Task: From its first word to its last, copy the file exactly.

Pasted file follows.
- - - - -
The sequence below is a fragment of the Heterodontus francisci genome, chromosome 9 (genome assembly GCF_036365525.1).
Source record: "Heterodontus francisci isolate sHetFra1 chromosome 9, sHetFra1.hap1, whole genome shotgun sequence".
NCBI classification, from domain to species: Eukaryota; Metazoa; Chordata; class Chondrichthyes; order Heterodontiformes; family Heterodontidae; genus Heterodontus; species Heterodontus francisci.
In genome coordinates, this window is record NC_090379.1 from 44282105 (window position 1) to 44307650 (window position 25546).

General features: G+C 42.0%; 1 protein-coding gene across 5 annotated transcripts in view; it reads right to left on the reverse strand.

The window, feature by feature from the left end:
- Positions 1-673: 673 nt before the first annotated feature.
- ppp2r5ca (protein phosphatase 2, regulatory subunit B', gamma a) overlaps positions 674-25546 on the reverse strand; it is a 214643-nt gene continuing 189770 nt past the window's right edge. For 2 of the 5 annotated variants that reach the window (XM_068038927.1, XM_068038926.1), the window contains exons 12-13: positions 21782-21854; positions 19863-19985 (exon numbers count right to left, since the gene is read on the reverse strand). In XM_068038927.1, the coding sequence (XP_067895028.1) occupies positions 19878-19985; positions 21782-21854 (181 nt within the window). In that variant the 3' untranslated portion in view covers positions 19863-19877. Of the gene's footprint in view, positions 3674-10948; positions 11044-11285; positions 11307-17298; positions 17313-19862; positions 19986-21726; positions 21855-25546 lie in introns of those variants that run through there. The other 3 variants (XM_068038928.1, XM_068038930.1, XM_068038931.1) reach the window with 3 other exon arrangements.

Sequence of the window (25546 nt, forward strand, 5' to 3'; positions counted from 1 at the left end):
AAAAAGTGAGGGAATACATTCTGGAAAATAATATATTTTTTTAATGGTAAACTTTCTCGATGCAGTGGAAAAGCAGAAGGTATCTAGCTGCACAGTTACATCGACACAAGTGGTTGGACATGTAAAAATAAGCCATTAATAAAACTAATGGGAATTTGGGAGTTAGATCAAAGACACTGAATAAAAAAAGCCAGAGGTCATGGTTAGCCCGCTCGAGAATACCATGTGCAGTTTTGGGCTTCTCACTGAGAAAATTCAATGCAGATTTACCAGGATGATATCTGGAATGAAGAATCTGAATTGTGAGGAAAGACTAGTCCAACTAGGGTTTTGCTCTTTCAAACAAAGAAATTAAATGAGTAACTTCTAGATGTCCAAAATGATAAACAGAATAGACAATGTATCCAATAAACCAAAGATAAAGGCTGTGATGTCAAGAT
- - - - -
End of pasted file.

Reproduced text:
The sequence below is a fragment of the Heterodontus francisci genome, chromosome 9 (genome assembly GCF_036365525.1).
Source record: "Heterodontus francisci isolate sHetFra1 chromosome 9, sHetFra1.hap1, whole genome shotgun sequence".
NCBI classification, from domain to species: Eukaryota; Metazoa; Chordata; class Chondrichthyes; order Heterodontiformes; family Heterodontidae; genus Heterodontus; species Heterodontus francisci.
In genome coordinates, this window is record NC_090379.1 from 44282105 (window position 1) to 44307650 (window position 25546).

General features: G+C 42.0%; 1 protein-coding gene across 5 annotated transcripts in view; it reads right to left on the reverse strand.

The window, feature by feature from the left end:
- Positions 1-673: 673 nt before the first annotated feature.
- ppp2r5ca (protein phosphatase 2, regulatory subunit B', gamma a) overlaps positions 674-25546 on the reverse strand; it is a 214643-nt gene continuing 189770 nt past the window's right edge. For 2 of the 5 annotated variants that reach the window (XM_068038927.1, XM_068038926.1), the window contains exons 12-13: positions 21782-21854; positions 19863-19985 (exon numbers count right to left, since the gene is read on the reverse strand). In XM_068038927.1, the coding sequence (XP_067895028.1) occupies positions 19878-19985; positions 21782-21854 (181 nt within the window). In that variant the 3' untranslated portion in view covers positions 19863-19877. Of the gene's footprint in view, positions 3674-10948; positions 11044-11285; positions 11307-17298; positions 17313-19862; positions 19986-21726; positions 21855-25546 lie in introns of those variants that run through there. The other 3 variants (XM_068038928.1, XM_068038930.1, XM_068038931.1) reach the window with 3 other exon arrangements.

Sequence of the window (25546 nt, forward strand, 5' to 3'; positions counted from 1 at the left end):
AAAAAGTGAGGGAATACATTCTGGAAAATAATATATTTTTTTAATGGTAAACTTTCTCGATGCAGTGGAAAAGCAGAAGGTATCTAGCTGCACAGTTACATCGACACAAGTGGTTGGACATGTAAAAATAAGCCATTAATAAAACTAATGGGAATTTGGGAGTTAGATCAAAGACACTGAATAAAAAAAGCCAGAGGTCATGGTTAGCCCGCTCGAGAATACCATGTGCAGTTTTGGGCTTCTCACTGAGAAAATTCAATGCAGATTTACCAGGATGATATCTGGAATGAAGAATCTGAATTGTGAGGAAAGACTAGTCCAACTAGGGTTTTGCTCTTTCAAACAAAGAAATTAAATGAGTAACTTCTAGATGTCCAAAATGATAAACAGAATAGACAATGTATCCAATAAACCAAAGATAAAGGCTGTGATGTCAAGAT